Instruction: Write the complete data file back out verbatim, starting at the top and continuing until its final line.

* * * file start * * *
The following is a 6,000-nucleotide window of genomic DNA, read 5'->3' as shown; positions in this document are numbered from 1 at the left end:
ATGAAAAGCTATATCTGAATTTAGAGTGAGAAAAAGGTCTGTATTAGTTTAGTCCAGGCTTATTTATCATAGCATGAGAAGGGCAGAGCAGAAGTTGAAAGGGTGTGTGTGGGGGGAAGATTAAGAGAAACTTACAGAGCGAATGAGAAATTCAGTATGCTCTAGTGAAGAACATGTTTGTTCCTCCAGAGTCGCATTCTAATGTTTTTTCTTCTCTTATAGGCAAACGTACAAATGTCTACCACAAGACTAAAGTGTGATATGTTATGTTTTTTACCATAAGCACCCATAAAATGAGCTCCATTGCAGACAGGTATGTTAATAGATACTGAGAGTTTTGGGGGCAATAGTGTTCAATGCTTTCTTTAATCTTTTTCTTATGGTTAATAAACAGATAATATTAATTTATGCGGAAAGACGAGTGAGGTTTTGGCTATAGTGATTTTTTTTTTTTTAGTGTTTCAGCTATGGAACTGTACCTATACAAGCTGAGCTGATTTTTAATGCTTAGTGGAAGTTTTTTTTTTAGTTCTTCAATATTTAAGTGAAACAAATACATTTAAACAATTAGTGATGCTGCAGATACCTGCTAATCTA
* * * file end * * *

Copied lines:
The following is a 6,000-nucleotide window of genomic DNA, read 5'->3' as shown; positions in this document are numbered from 1 at the left end:
ATGAAAAGCTATATCTGAATTTAGAGTGAGAAAAAGGTCTGTATTAGTTTAGTCCAGGCTTATTTATCATAGCATGAGAAGGGCAGAGCAGAAGTTGAAAGGGTGTGTGTGGGGGGAAGATTAAGAGAAACTTACAGAGCGAATGAGAAATTCAGTATGCTCTAGTGAAGAACATGTTTGTTCCTCCAGAGTCGCATTCTAATGTTTTTTCTTCTCTTATAGGCAAACGTACAAATGTCTACCACAAGACTAAAGTGTGATATGTTATGTTTTTTACCATAAGCACCCATAAAATGAGCTCCATTGCAGACAGGTATGTTAATAGATACTGAGAGTTTTGGGGGCAATAGTGTTCAATGCTTTCTTTAATCTTTTTCTTATGGTTAATAAACAGATAATATTAATTTATGCGGAAAGACGAGTGAGGTTTTGGCTATAGTGATTTTTTTTTTTTTAGTGTTTCAGCTATGGAACTGTACCTATACAAGCTGAGCTGATTTTTAATGCTTAGTGGAAGTTTTTTTTTTAGTTCTTCAATATTTAAGTGAAACAAATACATTTAAACAATTAGTGATGCTGCAGATACCTGCTAATCTA